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1301.0 - Year Book Australia, 2006  
Previous ISSUE Released at 11:30 AM (CANBERRA TIME) 20/01/2006   
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Contents >> Chapter 16 - Mining >> Research and development expenditure

RESEARCH AND DEVELOPMENT EXPENDITURE

Research and experimental development (R&D) activity, in the business context, is defined as systematic investigation or experimentation involving innovation or technical risk, the outcome of which is new knowledge, with or without a specific practical application or new or improved products, processes, materials, devices or services. R&D activity also extends to modifications to existing products and processes.

Over the period 1994-95 to 2003-04, R&D expenditure by the mining industry more than doubled from $303m in 1994-95 to $783m in 2003-04. As a result, the mining industry's contribution to all industries R&D expenditure rose from 9% in 1994-95 to 11% in 2003-04. The manufacturing industry's share of total R&D expenditure continued to be the highest, accounting for 46% in 2003-04.

Graph 16.15 shows the type of R&D expenditure by the mining industry. For the period 1994-95 to 2003-04 current expenditure other than labour costs is the major component of R&D expenditure for the mining industry, accounting for 82% of mining R&D expenditure in 2003-04. This category includes: expenses on materials, fuels and other inputs; rent, leasing and hiring; repairs and maintenance; payments to outside organisations for use of specialised testing facilities or for analytical work, engineering or other specialised services in support of R&D projects carried out by the business; commission and consultant expenses for research projects carried out by the business (except direct labour costs); software for own account produced as part of R&D; and the proportion of expenses on general services and overheads attributable to R&D activity. In the mining industry, these expenses increased by $469m (271%) from $173m in 1994-95 to $641m in 2003-04. The amount spent on labour increased by $27m (41%) while capital expenditure fell by $16m (24%). As a result, labour costs and capital expenditure as a proportion of total R&D expenditure fell to 12% and 6% respectively in 2003-04. These proportions were significantly lower than the 22% for labour costs and 21% for capital expenditure recorded in 1994-95.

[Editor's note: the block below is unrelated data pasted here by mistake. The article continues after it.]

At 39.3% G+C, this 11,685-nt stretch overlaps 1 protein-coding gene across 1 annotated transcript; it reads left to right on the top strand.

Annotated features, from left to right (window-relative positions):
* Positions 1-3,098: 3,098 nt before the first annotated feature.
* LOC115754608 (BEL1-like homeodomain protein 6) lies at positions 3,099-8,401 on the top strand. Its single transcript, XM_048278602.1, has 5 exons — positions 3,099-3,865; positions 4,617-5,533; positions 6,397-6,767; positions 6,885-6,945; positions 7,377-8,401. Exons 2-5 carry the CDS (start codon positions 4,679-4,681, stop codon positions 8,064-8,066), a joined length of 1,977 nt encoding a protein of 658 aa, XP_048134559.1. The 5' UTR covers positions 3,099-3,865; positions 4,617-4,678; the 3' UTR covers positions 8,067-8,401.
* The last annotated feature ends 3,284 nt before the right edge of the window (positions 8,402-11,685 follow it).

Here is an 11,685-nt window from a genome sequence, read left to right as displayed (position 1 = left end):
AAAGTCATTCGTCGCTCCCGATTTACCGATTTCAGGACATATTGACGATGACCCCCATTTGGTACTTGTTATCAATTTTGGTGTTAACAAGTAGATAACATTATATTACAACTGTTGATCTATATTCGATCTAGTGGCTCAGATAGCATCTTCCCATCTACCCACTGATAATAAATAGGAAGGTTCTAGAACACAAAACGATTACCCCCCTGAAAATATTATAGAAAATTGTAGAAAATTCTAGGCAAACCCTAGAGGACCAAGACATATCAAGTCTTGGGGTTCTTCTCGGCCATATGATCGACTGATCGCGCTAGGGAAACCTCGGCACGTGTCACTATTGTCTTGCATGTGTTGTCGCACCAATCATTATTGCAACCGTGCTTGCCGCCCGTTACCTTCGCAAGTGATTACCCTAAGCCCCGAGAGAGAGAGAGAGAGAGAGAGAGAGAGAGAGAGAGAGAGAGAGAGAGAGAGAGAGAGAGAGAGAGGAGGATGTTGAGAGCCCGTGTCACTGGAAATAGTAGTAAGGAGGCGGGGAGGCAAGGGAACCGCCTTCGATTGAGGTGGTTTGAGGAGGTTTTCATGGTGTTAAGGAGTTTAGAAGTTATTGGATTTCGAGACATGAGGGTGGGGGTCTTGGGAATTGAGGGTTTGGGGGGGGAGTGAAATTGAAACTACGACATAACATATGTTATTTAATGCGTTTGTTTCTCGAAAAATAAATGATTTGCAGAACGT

In 2003-04 the mining industry funded most of its R&D expenditure with $720m (92%) sourced from money owned by the mining business (own funds).

Graph 16.15: MINING INDUSTRY EXPENDITURE ON R&R, By type


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